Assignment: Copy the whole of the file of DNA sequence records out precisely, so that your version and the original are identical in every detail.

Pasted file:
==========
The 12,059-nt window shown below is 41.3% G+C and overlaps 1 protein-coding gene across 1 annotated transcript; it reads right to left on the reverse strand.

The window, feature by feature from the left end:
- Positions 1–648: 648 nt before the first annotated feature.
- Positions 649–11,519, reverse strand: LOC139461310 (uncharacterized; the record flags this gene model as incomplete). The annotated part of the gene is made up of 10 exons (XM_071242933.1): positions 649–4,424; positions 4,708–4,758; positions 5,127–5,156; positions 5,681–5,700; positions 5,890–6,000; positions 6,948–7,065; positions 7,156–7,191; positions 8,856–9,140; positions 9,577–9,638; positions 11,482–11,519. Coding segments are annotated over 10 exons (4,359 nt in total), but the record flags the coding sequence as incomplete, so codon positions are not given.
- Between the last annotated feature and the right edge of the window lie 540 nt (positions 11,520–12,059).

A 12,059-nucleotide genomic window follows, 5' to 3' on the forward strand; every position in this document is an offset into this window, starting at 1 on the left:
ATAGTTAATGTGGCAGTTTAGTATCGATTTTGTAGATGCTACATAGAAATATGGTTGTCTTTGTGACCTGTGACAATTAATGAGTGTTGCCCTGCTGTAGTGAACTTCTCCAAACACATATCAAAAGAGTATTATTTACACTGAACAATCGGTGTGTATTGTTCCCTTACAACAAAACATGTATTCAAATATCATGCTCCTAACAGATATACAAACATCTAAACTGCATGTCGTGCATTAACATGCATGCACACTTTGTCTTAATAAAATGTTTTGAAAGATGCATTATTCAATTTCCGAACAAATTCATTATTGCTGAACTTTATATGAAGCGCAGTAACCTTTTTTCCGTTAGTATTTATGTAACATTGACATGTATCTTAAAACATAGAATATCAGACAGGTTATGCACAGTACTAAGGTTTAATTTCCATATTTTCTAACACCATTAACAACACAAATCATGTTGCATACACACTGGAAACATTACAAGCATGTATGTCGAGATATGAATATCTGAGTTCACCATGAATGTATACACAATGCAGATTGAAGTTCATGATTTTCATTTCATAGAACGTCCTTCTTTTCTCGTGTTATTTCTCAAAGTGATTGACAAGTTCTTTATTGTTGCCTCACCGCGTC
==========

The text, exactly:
The 12,059-nt window shown below is 41.3% G+C and overlaps 1 protein-coding gene across 1 annotated transcript; it reads right to left on the reverse strand.

The window, feature by feature from the left end:
- Positions 1–648: 648 nt before the first annotated feature.
- Positions 649–11,519, reverse strand: LOC139461310 (uncharacterized; the record flags this gene model as incomplete). The annotated part of the gene is made up of 10 exons (XM_071242933.1): positions 649–4,424; positions 4,708–4,758; positions 5,127–5,156; positions 5,681–5,700; positions 5,890–6,000; positions 6,948–7,065; positions 7,156–7,191; positions 8,856–9,140; positions 9,577–9,638; positions 11,482–11,519. Coding segments are annotated over 10 exons (4,359 nt in total), but the record flags the coding sequence as incomplete, so codon positions are not given.
- Between the last annotated feature and the right edge of the window lie 540 nt (positions 11,520–12,059).

A 12,059-nucleotide genomic window follows, 5' to 3' on the forward strand; every position in this document is an offset into this window, starting at 1 on the left:
ATAGTTAATGTGGCAGTTTAGTATCGATTTTGTAGATGCTACATAGAAATATGGTTGTCTTTGTGACCTGTGACAATTAATGAGTGTTGCCCTGCTGTAGTGAACTTCTCCAAACACATATCAAAAGAGTATTATTTACACTGAACAATCGGTGTGTATTGTTCCCTTACAACAAAACATGTATTCAAATATCATGCTCCTAACAGATATACAAACATCTAAACTGCATGTCGTGCATTAACATGCATGCACACTTTGTCTTAATAAAATGTTTTGAAAGATGCATTATTCAATTTCCGAACAAATTCATTATTGCTGAACTTTATATGAAGCGCAGTAACCTTTTTTCCGTTAGTATTTATGTAACATTGACATGTATCTTAAAACATAGAATATCAGACAGGTTATGCACAGTACTAAGGTTTAATTTCCATATTTTCTAACACCATTAACAACACAAATCATGTTGCATACACACTGGAAACATTACAAGCATGTATGTCGAGATATGAATATCTGAGTTCACCATGAATGTATACACAATGCAGATTGAAGTTCATGATTTTCATTTCATAGAACGTCCTTCTTTTCTCGTGTTATTTCTCAAAGTGATTGACAAGTTCTTTATTGTTGCCTCACCGCGTC